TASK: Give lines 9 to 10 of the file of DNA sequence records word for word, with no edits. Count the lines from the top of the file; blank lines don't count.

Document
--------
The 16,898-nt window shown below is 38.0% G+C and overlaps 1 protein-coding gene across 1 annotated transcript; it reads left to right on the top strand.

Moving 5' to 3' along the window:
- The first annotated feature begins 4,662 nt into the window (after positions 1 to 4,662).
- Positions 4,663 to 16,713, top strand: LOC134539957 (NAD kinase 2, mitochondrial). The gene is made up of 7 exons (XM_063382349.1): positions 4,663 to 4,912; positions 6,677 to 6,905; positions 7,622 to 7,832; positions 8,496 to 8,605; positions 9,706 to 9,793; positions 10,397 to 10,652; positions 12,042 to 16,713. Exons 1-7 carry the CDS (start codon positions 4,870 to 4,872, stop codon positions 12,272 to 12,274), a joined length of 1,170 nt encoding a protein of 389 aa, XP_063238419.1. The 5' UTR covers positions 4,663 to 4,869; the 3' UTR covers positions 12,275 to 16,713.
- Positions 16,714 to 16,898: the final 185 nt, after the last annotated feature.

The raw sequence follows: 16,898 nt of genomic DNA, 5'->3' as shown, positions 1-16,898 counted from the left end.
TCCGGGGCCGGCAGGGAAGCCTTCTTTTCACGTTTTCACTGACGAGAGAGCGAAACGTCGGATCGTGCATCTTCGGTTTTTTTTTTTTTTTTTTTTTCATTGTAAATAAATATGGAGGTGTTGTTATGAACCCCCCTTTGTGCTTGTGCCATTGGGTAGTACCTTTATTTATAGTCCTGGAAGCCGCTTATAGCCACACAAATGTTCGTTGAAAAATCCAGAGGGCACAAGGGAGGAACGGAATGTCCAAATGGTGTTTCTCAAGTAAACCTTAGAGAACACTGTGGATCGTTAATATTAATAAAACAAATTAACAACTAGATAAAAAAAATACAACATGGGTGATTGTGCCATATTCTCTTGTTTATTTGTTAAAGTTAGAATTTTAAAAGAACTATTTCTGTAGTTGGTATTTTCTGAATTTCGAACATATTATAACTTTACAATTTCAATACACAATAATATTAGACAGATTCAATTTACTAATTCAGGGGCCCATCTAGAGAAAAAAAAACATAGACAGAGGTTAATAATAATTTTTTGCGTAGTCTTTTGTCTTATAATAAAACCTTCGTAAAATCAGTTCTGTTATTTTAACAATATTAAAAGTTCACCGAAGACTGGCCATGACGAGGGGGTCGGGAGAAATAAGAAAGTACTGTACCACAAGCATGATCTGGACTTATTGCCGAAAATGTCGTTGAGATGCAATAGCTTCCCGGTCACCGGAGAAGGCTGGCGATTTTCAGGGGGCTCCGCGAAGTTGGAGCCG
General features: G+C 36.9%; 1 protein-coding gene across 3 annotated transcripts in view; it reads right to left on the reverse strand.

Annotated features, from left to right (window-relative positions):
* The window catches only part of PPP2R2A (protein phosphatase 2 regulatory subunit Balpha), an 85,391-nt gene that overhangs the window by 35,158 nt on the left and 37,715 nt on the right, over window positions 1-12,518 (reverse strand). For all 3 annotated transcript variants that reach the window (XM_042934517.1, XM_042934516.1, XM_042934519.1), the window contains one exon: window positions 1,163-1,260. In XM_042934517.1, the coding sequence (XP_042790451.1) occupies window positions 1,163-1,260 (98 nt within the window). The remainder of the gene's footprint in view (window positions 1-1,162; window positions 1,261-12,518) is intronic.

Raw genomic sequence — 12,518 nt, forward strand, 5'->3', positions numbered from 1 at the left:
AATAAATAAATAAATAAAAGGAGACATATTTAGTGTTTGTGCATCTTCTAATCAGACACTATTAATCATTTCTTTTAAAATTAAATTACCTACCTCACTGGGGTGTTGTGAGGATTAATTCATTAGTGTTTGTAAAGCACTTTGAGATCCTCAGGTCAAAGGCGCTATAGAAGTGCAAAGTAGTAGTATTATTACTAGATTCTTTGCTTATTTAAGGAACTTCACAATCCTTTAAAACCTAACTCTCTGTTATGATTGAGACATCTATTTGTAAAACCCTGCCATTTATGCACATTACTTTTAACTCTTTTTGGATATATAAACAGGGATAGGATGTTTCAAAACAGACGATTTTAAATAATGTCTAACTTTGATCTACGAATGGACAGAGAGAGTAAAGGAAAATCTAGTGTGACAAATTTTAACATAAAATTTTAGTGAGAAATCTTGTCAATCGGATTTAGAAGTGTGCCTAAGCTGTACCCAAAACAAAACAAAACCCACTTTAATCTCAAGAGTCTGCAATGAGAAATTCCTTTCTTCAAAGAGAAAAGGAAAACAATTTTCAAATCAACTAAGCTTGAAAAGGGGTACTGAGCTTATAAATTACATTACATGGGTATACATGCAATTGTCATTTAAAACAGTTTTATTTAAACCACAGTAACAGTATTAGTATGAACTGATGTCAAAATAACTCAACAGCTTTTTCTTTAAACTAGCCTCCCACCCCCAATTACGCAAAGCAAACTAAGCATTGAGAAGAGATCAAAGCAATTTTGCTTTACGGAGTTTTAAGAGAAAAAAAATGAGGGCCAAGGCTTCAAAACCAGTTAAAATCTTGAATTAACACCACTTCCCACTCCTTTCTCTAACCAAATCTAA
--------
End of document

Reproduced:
Annotated features, from left to right (window-relative positions):
* The window catches only part of PPP2R2A (protein phosphatase 2 regulatory subunit Balpha), an 85,391-nt gene that overhangs the window by 35,158 nt on the left and 37,715 nt on the right, over window positions 1-12,518 (reverse strand). For all 3 annotated transcript variants that reach the window (XM_042934517.1, XM_042934516.1, XM_042934519.1), the window contains one exon: window positions 1,163-1,260. In XM_042934517.1, the coding sequence (XP_042790451.1) occupies window positions 1,163-1,260 (98 nt within the window). The remainder of the gene's footprint in view (window positions 1-1,162; window positions 1,261-12,518) is intronic.